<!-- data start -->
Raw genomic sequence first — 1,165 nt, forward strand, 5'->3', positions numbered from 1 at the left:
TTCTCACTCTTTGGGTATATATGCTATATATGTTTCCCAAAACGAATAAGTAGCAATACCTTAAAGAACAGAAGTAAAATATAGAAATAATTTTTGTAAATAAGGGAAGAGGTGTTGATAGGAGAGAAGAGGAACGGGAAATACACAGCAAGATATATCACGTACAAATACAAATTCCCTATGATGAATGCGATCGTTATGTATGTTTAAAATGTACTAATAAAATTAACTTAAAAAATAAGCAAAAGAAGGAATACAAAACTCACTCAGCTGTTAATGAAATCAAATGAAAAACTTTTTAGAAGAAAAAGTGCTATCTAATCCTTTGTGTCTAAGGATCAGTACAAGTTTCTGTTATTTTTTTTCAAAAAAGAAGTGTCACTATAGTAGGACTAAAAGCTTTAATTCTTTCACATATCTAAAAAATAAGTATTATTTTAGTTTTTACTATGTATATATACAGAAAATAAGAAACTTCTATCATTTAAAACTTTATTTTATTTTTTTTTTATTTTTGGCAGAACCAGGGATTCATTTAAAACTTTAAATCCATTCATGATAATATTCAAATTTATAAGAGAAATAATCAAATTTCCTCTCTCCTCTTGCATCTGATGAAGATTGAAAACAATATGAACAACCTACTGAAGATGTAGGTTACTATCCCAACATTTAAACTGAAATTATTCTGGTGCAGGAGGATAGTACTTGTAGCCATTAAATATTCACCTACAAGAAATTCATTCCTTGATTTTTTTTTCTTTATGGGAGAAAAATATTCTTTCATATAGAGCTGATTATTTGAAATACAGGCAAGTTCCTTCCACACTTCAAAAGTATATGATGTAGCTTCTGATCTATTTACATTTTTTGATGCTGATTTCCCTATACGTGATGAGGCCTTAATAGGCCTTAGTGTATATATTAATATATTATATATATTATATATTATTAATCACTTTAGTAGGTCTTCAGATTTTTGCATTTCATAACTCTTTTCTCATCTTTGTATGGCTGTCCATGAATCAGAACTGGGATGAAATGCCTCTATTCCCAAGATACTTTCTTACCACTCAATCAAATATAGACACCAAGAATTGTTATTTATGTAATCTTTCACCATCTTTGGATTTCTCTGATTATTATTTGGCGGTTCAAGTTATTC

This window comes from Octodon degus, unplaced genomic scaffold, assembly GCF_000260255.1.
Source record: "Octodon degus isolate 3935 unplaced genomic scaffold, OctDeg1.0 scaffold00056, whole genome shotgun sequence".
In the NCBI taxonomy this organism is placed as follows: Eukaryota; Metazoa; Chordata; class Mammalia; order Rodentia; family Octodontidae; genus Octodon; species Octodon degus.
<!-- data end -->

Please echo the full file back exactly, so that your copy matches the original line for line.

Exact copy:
Raw genomic sequence first — 1,165 nt, forward strand, 5'->3', positions numbered from 1 at the left:
TTCTCACTCTTTGGGTATATATGCTATATATGTTTCCCAAAACGAATAAGTAGCAATACCTTAAAGAACAGAAGTAAAATATAGAAATAATTTTTGTAAATAAGGGAAGAGGTGTTGATAGGAGAGAAGAGGAACGGGAAATACACAGCAAGATATATCACGTACAAATACAAATTCCCTATGATGAATGCGATCGTTATGTATGTTTAAAATGTACTAATAAAATTAACTTAAAAAATAAGCAAAAGAAGGAATACAAAACTCACTCAGCTGTTAATGAAATCAAATGAAAAACTTTTTAGAAGAAAAAGTGCTATCTAATCCTTTGTGTCTAAGGATCAGTACAAGTTTCTGTTATTTTTTTTCAAAAAAGAAGTGTCACTATAGTAGGACTAAAAGCTTTAATTCTTTCACATATCTAAAAAATAAGTATTATTTTAGTTTTTACTATGTATATATACAGAAAATAAGAAACTTCTATCATTTAAAACTTTATTTTATTTTTTTTTTATTTTTGGCAGAACCAGGGATTCATTTAAAACTTTAAATCCATTCATGATAATATTCAAATTTATAAGAGAAATAATCAAATTTCCTCTCTCCTCTTGCATCTGATGAAGATTGAAAACAATATGAACAACCTACTGAAGATGTAGGTTACTATCCCAACATTTAAACTGAAATTATTCTGGTGCAGGAGGATAGTACTTGTAGCCATTAAATATTCACCTACAAGAAATTCATTCCTTGATTTTTTTTTCTTTATGGGAGAAAAATATTCTTTCATATAGAGCTGATTATTTGAAATACAGGCAAGTTCCTTCCACACTTCAAAAGTATATGATGTAGCTTCTGATCTATTTACATTTTTTGATGCTGATTTCCCTATACGTGATGAGGCCTTAATAGGCCTTAGTGTATATATTAATATATTATATATATTATATATTATTAATCACTTTAGTAGGTCTTCAGATTTTTGCATTTCATAACTCTTTTCTCATCTTTGTATGGCTGTCCATGAATCAGAACTGGGATGAAATGCCTCTATTCCCAAGATACTTTCTTACCACTCAATCAAATATAGACACCAAGAATTGTTATTTATGTAATCTTTCACCATCTTTGGATTTCTCTGATTATTATTTGGCGGTTCAAGTTATTC

This window comes from Octodon degus, unplaced genomic scaffold, assembly GCF_000260255.1.
Source record: "Octodon degus isolate 3935 unplaced genomic scaffold, OctDeg1.0 scaffold00056, whole genome shotgun sequence".
In the NCBI taxonomy this organism is placed as follows: Eukaryota; Metazoa; Chordata; class Mammalia; order Rodentia; family Octodontidae; genus Octodon; species Octodon degus.